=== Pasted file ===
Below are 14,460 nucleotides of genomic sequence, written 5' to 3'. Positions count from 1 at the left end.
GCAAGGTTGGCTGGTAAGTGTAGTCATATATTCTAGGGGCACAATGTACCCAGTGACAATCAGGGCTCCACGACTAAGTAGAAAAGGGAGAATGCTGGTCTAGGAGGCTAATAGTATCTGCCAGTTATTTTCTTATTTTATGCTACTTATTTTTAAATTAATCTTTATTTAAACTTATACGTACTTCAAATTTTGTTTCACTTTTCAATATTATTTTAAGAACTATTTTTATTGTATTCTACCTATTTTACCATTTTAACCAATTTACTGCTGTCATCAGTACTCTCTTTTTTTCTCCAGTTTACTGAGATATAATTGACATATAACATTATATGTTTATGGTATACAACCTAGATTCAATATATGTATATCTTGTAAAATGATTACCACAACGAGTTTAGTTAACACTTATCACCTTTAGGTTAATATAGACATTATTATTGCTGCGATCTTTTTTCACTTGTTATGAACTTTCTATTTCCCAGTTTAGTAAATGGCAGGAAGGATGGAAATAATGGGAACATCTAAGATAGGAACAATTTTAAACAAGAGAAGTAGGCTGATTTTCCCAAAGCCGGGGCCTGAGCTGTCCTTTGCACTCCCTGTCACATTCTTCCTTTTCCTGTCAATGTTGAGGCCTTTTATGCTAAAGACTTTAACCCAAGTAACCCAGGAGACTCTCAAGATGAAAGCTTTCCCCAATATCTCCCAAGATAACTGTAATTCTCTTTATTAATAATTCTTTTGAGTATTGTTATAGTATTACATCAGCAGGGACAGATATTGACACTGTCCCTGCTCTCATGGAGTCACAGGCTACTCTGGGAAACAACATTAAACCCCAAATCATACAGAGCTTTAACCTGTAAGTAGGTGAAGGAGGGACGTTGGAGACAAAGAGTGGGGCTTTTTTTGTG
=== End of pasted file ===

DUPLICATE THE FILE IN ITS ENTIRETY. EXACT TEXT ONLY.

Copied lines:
Below are 14,460 nucleotides of genomic sequence, written 5' to 3'. Positions count from 1 at the left end.
GCAAGGTTGGCTGGTAAGTGTAGTCATATATTCTAGGGGCACAATGTACCCAGTGACAATCAGGGCTCCACGACTAAGTAGAAAAGGGAGAATGCTGGTCTAGGAGGCTAATAGTATCTGCCAGTTATTTTCTTATTTTATGCTACTTATTTTTAAATTAATCTTTATTTAAACTTATACGTACTTCAAATTTTGTTTCACTTTTCAATATTATTTTAAGAACTATTTTTATTGTATTCTACCTATTTTACCATTTTAACCAATTTACTGCTGTCATCAGTACTCTCTTTTTTTCTCCAGTTTACTGAGATATAATTGACATATAACATTATATGTTTATGGTATACAACCTAGATTCAATATATGTATATCTTGTAAAATGATTACCACAACGAGTTTAGTTAACACTTATCACCTTTAGGTTAATATAGACATTATTATTGCTGCGATCTTTTTTCACTTGTTATGAACTTTCTATTTCCCAGTTTAGTAAATGGCAGGAAGGATGGAAATAATGGGAACATCTAAGATAGGAACAATTTTAAACAAGAGAAGTAGGCTGATTTTCCCAAAGCCGGGGCCTGAGCTGTCCTTTGCACTCCCTGTCACATTCTTCCTTTTCCTGTCAATGTTGAGGCCTTTTATGCTAAAGACTTTAACCCAAGTAACCCAGGAGACTCTCAAGATGAAAGCTTTCCCCAATATCTCCCAAGATAACTGTAATTCTCTTTATTAATAATTCTTTTGAGTATTGTTATAGTATTACATCAGCAGGGACAGATATTGACACTGTCCCTGCTCTCATGGAGTCACAGGCTACTCTGGGAAACAACATTAAACCCCAAATCATACAGAGCTTTAACCTGTAAGTAGGTGAAGGAGGGACGTTGGAGACAAAGAGTGGGGCTTTTTTTGTG